CONF: 4th International Iconic Houses Conference (Los Angeles, 17-19 Feb 2016)

 
January 2016 – Joining us as Guest of Honor is legendary architect, inventor and environmentalist Harry Gesner (1925), who designed the Cahuenga Pass Boat Houses in LA (1959) and some of Malibu’s most awe-inspiring architecture. His distinctive designs include the Cooper Wave House (1957), Raven’s Eye (1993) and, of course, the architect’s own abode, the Sand Castle (1960) found tucked along the Pacific Coast Highway. If there ever was an architect equivalent to the International Man of Mystery, James Bond, it’s Harry Gesner. In fact, the lauded architect’s life story reads like a script for the dashing, playboy spy: ‘the movie-star- handsome Mr. Gesner surfs and water-skis like a pro; he survived Normandy, though he nearly lost both legs; he audited architecture classes at Yale, turning down a chance to study with Frank Lloyd Wright, who admired his drawings; he tussled with leading men, like Marlon Brando and Errol Flynn, and fell in love with leading ladies, like a young June Lockhart’ and married the famous Broadway star Nan Martin. Harry’s latest invention, The Autonomous Tent, is an exciting new form of architecture which has been engineered as a permanent structure, yet can be raised in just a few days and ‘leave without a trace’ (www.autonomoustent.com). The first monograph dedicated to Gesner and his thoroughly heterodox 60-year oeuvre, Houses of the Sundown Sea, was published in 2012.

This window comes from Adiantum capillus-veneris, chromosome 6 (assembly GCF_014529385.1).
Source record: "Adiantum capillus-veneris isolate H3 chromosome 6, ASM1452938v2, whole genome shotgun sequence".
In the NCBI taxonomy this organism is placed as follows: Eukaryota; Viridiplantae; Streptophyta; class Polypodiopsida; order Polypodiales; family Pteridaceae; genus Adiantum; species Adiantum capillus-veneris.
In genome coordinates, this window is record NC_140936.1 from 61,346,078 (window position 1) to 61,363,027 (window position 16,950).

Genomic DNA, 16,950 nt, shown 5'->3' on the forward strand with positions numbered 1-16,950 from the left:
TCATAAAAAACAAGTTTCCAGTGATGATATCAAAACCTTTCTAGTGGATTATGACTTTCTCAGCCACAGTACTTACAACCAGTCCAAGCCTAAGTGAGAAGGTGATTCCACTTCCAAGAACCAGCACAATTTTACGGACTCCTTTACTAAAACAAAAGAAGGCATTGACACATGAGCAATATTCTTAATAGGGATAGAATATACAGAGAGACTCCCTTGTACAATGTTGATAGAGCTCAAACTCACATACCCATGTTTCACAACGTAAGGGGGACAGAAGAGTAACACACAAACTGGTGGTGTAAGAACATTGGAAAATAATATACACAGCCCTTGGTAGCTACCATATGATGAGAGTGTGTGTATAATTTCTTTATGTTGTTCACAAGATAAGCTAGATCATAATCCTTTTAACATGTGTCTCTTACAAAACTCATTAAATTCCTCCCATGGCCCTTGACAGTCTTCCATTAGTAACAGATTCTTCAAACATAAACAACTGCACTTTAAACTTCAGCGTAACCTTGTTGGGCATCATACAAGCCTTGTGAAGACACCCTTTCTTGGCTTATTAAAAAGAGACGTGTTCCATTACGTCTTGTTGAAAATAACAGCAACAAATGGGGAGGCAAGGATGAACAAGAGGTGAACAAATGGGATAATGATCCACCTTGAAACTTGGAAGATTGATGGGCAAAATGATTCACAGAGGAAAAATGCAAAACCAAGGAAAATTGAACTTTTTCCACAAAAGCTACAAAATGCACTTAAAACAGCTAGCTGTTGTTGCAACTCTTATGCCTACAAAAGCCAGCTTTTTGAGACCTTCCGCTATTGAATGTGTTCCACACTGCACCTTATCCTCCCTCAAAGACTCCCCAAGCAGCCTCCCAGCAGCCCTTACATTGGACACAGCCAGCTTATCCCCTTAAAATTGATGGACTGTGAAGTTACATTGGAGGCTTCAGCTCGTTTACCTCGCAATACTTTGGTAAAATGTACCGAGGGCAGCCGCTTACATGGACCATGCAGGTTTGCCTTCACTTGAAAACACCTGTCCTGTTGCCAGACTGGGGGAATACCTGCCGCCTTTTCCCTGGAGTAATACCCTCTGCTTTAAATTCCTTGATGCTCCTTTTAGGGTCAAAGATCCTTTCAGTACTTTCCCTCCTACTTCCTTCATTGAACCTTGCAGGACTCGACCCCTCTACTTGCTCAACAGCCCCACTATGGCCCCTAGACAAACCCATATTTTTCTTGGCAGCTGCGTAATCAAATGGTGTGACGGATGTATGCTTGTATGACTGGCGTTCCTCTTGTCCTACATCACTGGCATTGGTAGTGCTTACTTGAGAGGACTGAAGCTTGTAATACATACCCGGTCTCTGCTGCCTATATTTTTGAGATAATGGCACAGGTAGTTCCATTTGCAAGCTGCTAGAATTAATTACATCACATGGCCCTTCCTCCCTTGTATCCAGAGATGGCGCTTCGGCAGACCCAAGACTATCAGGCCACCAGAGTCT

Decisions, decisions…
December 2015 – Since we began our early bird registration for February’s Iconic Houses Conference, we’ve heard from some of our member houses that you’re having trouble deciding between the two options in the Wednesday programme: the house tours or the expert sessions on fundraising and conservation management. If you’re also struggling with this decision, hopefully this post will help you make up your mind!
Please remember that we have organised the house tours so that all those planned for Wednesday (the Gamble House, Hollyhock House, Schindler House and Neutra’s VDL Studio and Residences) can also be done independently before or after the conference, since they are all more or less ‘regular’ house museums (unlike those we visit on Thursday and Friday, which are mostly private houses that you would not otherwise get to see).